Jessica Fore (Abuse Survivor) Charged by her PCA Church with Contempt – She is Telling the World
Our friend Jessica Fore has been formally charged by her church elders (Presbyterian Church in America) with contempt for refusing to comply with their orders that she, essentially, just be quiet about her cries for justice. The following is Jessica’s own story which she released today on her blog jessicafore (I might get excommunicated for this. [Internet Archive link]) and also shared here on her Facebook page.
I might get excommunicated for this.
I am a survivor of domestic violence, and I just got formally indicted by the Presbyterian Church in America (PCA) for not cooperating with various instructions about speaking out regarding my experience of injustice surrounding abuse in the church. Indictment is the first step in a disciplinary process that can lead to excommunication, and it’s meant to be employed only when someone is committing heinous sin. My crime? Holding this sign, among other things:
Below is the indictment issued by Faith Presbyterian Church in Watkinsville, Georgia (with non-officers’ names redacted.) My response follows.
September 22, 2016
To Whom It May Concern:
This is in response to Faith Presbyterian Church’s formal indictment of me for “contempt toward the Church and its leaders,” dated September 12, 2016. First, I will summarize the events leading up to the indictment to the best of my recollection: I was hired as Faith’s worship leader in the fall of 2008. I was married to an abusive spouse at the time. My husband’s abuse escalated and became known in a dramatic way with copious evidence over the course of several months in 2009. Audio recordings, photographic evidence, police reports, psychological evaluations, and eyewitness testimony by various elders and church members corroborated his abuse, lying, and criminal activity. Nevertheless, the church predicated me keeping my job on reconciling and cohabiting with him, and ultimately fired me for remaining separated. I was already in a vulnerable financial situation and was plunged into poverty for the next three years. Had it not been for the help of friends and family, I would have become homeless.
After I recovered, I confronted the Session about what it had done. In 2013, after much arm twisting, the Session issued a public apology for its lack of “shepherding care” when I experienced a “series of extremely painful events.” Abuse was not mentioned. The Session never expressed repentance for firing me, never set the record straight with the congregation that I was a victim of domestic violence, and never pursued any kind of restitution. I have seen no substantive change in the Session’s attitude toward abuse in the church. I have not seen the Session deploy any new churchwide policies or leadership training that would improve the church’s response to abuse victims in the future. On the contrary, as I have continued coping with the fallout from all of this, the Session has taken new adverse actions against me. In 2014, the Session affirmed my closest friends shunning me in response to me trying to resolve a related grievance with them. In 2015, the Session brought a Licensed Professional Counselor, a church member, into a Session meeting to advise on my mental state and what was best for me in absentia, without my knowledge or consent, based on the testimony of the opposing parties in the grievance. In 2015, the Session launched a formal disciplinary investigation into the grievance that consisted of having one called Session meeting with the opposing parties and then issuing written conclusions and directives at me. In 2016, the Session attempted to limit my fellowship in the church without due process by instructing me not to attend a Gospel Community Group which I had previously attended faithfully for several years.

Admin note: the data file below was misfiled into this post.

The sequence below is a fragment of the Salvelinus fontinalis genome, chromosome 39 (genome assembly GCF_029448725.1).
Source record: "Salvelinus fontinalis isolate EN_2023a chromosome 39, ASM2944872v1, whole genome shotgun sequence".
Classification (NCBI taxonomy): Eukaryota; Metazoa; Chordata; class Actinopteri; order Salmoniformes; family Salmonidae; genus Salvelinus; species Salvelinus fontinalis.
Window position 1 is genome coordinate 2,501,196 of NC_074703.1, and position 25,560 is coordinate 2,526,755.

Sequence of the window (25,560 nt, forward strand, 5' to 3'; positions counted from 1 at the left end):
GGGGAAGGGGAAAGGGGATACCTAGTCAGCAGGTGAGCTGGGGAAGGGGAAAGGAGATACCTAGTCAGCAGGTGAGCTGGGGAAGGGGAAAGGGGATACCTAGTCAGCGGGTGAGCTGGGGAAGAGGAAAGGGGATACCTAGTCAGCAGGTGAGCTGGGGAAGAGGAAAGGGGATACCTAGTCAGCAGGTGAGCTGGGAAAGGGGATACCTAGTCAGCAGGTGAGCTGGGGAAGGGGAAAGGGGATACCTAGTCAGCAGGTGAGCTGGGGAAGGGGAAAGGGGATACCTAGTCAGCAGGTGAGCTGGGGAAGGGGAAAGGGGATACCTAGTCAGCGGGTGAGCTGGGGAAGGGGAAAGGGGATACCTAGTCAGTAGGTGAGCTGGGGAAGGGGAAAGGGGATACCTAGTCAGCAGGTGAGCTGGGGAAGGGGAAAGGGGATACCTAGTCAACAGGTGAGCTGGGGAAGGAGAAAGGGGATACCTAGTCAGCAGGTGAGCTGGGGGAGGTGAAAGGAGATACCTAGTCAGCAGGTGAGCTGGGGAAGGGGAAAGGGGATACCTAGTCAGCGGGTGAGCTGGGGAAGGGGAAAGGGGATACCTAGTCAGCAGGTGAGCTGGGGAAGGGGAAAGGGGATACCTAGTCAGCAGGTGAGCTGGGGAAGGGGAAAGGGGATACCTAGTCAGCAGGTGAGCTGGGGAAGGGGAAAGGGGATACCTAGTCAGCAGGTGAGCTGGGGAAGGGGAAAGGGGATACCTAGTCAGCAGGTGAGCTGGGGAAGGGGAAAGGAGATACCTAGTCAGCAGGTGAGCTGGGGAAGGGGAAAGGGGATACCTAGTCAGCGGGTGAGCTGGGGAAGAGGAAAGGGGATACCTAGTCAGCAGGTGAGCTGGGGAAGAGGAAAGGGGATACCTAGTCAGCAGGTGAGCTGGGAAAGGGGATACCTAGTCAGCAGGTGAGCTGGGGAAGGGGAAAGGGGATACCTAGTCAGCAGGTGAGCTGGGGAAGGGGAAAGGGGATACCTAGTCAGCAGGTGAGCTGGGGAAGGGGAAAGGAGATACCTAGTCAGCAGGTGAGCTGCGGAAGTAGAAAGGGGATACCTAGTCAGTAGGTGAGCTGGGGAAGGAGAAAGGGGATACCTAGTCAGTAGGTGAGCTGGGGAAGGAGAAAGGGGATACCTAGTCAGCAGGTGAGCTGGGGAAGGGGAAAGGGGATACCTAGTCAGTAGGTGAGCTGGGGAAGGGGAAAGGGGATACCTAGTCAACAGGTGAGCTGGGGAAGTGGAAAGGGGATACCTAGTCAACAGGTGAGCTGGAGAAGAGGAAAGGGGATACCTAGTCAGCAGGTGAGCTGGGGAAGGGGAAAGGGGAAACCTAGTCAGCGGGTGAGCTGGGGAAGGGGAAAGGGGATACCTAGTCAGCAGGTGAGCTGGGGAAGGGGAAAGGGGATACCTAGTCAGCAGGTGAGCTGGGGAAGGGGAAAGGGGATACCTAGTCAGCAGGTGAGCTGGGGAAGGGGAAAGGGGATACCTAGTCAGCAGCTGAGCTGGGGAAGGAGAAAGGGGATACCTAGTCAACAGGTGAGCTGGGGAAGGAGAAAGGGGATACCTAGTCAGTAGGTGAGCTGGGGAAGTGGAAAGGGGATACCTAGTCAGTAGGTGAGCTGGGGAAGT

After many patient attempts to address these issues privately, I sent an open letter to the whole church via email in July 2015 and a follow up letter in May 2016, and I escalated a formal complaint which is currently pending before the Georgia Foothills Presbytery. I attended my Gospel Community Group and said that I would keep attending in defiance of the Session’s attempt to restrict me without due process. In the last few months, I have kept a sign propped at my feet during worship which reads “Justice, not Abuse.” The sign is my personal expression of lament in worship, and a visual reminder to everyone that these things are happening and the Session still hasn’t repented. So now the Session has decided to formally indict me, the first step in a process that can lead to excommunication, not in response to me committing any immoral act, but simply for not “submitting” to the elders. Elders told me not to send my letter, not to attend my small group, and not to hold my sign; I did it anyway. The Session issued the indictment on my birthday and appointed the attorney/elder who mediated my divorce to prosecute the charges.